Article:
• To create and gather resources for our members about reporting on Indigenous women, girls and 2SLGBTQQIA people to be posted or linked on our website by Spring 2020, of which the Final Report of the National Inquiry into Missing and Murdered Indigenous Women and Girls will be one of them;
  • To recognize the need to listen to Indigenous women, girls and 2SLGBTQQIA people and to provide the space for this to occur by tabling a motion at our Jan. 2020 annual general meeting to create diversity positions on our Board of Directors (including, but not limited to, women’s, Indigenous and LGBTQ positions);
  • To ensure that all members of our Board of Directors receive diversity training, and that our member papers have access to this resource as well, through a system we will have implemented by Fall 2021;
  • And to continue listening to the voices of Indigenous women, girls and 2SLGBTQQIA people in order to continuously improve our reporting practices.

The Canadian media has been complicit in upholding and perpetuating a settler colonialist system for far too long. As student journalists who will soon be entering the journalism profession, the Canadian University Press wants to break this cycle. For too long the voices of Indigenous women, girls and 2SLGBTQQIA people have been ignored or misrepresented in the media. We can no longer control these voices by being story takers or story suppressors; to tell the story right, we must start doing our part by amplifying them.”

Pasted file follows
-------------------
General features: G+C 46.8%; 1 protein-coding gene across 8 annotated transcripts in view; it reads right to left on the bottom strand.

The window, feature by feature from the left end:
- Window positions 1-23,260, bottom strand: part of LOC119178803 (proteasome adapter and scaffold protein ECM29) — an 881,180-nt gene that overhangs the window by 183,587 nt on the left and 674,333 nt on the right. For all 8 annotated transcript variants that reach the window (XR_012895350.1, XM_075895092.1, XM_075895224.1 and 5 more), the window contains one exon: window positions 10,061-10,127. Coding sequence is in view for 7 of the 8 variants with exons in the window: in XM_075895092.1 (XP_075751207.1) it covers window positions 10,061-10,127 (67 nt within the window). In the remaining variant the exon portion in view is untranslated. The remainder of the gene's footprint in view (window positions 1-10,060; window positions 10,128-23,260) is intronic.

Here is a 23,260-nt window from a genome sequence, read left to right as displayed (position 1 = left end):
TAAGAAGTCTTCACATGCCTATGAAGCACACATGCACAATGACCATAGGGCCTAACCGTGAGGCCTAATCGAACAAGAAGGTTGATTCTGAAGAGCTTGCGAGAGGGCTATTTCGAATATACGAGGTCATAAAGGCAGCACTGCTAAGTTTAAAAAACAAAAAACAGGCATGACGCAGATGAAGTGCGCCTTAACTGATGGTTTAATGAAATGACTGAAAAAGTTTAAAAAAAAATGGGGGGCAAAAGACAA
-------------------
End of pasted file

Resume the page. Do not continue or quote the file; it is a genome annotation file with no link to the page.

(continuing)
I would argue that the Voice magazine hasn’t actually done what the CUP statement is claiming as its mea culpa, while our coverage of the issues faced by Indigenous women, girls, and 2SLGBTQQIA people (and I’ll admit, I have no idea what that acronym even stands for at this point) has been minimal, that hasn’t been because we’ve been discouraging such stories or authors, but rather because the nature of our publication is very much volunteer based.  We publish what is submitted.  But that doesn’t mean we couldn’t do better and start looking for more stories or themes that address the issues these people are dealing with.

Part of me would like to think that we even have done that, in a very small way, with our coverage of the Truth & Reconciliation Committee, but it’s not much.

However, what is interesting is that even as I mention we haven’t done much to cover this, shortly before receiving this statement, I received a query from a student asking if they might do an article on their experiences as a Metis person and a student leader, of course I agreed to it, and in hindsight the timing seems extra fortuitous now.  Look for that article in an upcoming issue.

Until then, however, in this issue we feature a profile of an AU graduate who’s come back for an additional certificate, a look at how to make the most of your garden and yard–keeping student finances in mind, some articles on how to deal with stress, elevate your canned soups, the relation of pink flamingos to your AU studies, and even an examination of Charles Darwin’s applicability to AU.  Plus, of course, events, scholarships, news, reviews, advice, and more!

Enjoy the read!